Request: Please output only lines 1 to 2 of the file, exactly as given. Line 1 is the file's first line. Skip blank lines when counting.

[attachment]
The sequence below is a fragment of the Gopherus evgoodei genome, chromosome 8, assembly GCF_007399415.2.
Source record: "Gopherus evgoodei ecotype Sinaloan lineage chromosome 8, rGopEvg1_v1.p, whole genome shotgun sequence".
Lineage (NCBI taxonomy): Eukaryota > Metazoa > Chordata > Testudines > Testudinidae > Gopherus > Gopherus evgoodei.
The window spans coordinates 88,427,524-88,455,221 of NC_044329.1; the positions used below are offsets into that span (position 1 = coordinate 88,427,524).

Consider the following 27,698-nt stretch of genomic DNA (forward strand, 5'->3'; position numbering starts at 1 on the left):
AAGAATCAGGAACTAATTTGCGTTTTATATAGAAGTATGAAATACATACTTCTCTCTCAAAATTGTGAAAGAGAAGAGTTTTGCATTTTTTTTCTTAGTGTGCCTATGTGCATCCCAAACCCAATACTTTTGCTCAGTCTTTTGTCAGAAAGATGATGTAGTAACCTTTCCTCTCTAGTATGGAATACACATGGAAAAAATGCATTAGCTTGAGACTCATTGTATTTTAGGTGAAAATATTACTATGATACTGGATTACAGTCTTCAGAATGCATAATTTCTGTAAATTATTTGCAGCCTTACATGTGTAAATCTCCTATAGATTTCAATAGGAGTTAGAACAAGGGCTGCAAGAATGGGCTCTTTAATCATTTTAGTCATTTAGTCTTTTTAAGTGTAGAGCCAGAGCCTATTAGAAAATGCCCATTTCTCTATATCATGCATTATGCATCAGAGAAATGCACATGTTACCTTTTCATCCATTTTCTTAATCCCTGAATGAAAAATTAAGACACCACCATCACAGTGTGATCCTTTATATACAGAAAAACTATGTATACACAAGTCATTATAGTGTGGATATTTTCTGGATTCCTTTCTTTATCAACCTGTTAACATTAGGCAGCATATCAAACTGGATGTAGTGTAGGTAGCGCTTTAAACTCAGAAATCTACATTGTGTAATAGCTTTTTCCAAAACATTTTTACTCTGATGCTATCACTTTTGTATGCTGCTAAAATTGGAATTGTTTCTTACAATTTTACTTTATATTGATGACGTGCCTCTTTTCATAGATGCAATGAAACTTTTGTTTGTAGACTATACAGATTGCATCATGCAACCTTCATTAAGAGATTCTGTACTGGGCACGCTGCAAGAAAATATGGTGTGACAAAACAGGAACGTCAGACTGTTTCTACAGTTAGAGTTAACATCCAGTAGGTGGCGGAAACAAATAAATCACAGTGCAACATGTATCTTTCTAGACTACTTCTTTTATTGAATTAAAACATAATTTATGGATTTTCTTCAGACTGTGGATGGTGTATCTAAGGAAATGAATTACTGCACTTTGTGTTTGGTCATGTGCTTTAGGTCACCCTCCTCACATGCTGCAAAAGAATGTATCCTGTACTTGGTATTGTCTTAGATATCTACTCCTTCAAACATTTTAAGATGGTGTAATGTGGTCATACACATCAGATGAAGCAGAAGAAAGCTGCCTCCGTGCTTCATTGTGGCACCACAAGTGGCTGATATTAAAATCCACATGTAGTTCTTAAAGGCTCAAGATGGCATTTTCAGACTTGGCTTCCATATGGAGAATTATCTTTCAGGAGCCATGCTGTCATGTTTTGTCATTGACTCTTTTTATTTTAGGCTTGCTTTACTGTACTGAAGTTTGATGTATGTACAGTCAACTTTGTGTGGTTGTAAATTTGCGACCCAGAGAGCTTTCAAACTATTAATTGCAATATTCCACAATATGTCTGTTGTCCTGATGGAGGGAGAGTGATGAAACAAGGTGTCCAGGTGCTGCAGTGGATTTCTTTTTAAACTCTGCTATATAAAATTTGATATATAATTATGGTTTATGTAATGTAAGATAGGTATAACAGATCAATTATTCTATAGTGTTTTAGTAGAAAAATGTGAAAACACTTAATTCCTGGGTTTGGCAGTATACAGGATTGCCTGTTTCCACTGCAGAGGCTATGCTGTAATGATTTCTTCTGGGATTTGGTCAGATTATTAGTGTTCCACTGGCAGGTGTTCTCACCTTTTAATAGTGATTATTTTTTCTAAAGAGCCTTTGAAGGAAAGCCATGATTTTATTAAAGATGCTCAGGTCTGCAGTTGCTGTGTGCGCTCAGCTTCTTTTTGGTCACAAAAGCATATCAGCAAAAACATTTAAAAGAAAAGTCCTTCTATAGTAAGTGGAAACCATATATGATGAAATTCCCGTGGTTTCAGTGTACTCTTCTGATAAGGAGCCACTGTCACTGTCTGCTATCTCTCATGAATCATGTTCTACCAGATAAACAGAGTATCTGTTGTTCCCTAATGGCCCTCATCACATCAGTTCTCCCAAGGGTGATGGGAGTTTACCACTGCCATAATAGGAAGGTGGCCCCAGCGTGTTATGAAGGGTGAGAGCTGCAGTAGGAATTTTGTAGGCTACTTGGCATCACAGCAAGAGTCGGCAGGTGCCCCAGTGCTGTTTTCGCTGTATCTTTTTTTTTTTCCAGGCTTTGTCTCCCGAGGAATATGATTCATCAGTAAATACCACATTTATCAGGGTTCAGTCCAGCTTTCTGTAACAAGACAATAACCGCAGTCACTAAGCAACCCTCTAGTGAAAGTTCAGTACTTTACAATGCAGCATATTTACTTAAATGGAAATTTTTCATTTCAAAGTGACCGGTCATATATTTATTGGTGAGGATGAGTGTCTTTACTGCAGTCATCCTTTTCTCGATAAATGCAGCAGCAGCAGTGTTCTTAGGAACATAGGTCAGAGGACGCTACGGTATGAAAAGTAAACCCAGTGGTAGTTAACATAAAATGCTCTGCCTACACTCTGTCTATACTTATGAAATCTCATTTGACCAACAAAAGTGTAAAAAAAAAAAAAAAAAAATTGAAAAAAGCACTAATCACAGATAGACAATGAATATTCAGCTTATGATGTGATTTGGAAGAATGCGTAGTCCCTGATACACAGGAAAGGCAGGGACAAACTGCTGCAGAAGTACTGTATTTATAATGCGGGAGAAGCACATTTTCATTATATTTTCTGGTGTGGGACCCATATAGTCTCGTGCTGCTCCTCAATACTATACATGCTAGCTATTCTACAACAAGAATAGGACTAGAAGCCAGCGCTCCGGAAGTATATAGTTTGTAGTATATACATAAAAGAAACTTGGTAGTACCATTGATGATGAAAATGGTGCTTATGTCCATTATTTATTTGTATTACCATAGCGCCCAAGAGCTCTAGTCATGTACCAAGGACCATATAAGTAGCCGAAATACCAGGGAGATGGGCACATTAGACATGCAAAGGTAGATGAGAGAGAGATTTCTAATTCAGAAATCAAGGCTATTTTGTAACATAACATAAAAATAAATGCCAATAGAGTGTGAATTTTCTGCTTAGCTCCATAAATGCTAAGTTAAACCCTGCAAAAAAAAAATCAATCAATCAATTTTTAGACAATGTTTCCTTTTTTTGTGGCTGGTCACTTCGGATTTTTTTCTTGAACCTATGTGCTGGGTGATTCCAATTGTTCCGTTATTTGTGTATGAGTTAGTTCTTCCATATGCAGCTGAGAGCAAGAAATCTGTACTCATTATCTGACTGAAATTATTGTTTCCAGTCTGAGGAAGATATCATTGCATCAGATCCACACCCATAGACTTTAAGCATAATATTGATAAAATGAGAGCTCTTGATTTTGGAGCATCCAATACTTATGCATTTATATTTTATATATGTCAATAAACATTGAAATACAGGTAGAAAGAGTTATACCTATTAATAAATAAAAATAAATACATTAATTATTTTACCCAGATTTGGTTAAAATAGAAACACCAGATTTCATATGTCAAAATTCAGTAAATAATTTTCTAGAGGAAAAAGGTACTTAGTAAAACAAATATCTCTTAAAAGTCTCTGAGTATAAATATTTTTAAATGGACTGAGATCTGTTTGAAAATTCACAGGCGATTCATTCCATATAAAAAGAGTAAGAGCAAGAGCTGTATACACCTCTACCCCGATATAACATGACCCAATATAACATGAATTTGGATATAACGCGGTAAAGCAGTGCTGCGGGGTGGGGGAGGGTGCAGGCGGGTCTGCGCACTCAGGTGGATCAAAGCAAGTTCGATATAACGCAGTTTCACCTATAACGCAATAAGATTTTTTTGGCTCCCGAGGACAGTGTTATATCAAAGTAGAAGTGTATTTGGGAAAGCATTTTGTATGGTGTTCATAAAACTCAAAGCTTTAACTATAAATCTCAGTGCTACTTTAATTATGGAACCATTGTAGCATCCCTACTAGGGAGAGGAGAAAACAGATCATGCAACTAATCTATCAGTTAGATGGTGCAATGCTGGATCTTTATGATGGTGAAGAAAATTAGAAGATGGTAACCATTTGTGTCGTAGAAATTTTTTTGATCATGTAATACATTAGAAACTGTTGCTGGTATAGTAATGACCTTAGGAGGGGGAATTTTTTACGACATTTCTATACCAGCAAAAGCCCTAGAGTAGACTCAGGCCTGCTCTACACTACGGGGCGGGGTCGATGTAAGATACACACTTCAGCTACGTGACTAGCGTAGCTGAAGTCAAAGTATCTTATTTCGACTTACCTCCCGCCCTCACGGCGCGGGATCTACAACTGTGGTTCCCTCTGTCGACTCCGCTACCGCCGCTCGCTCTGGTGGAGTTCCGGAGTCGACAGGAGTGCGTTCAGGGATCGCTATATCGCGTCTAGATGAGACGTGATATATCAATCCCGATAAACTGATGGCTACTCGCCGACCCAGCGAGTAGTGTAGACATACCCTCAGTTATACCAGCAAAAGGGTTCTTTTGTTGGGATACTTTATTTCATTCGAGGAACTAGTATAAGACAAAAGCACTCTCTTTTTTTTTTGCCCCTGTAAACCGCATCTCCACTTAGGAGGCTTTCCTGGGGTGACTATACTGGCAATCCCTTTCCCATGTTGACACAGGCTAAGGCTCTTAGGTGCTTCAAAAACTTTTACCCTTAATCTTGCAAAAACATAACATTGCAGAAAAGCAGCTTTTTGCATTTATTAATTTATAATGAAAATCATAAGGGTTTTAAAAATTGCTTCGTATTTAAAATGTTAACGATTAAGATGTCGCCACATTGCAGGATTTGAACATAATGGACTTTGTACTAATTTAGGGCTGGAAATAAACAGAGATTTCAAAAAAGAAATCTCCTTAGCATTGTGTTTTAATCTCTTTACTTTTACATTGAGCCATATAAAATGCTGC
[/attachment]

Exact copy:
The sequence below is a fragment of the Gopherus evgoodei genome, chromosome 8, assembly GCF_007399415.2.
Source record: "Gopherus evgoodei ecotype Sinaloan lineage chromosome 8, rGopEvg1_v1.p, whole genome shotgun sequence".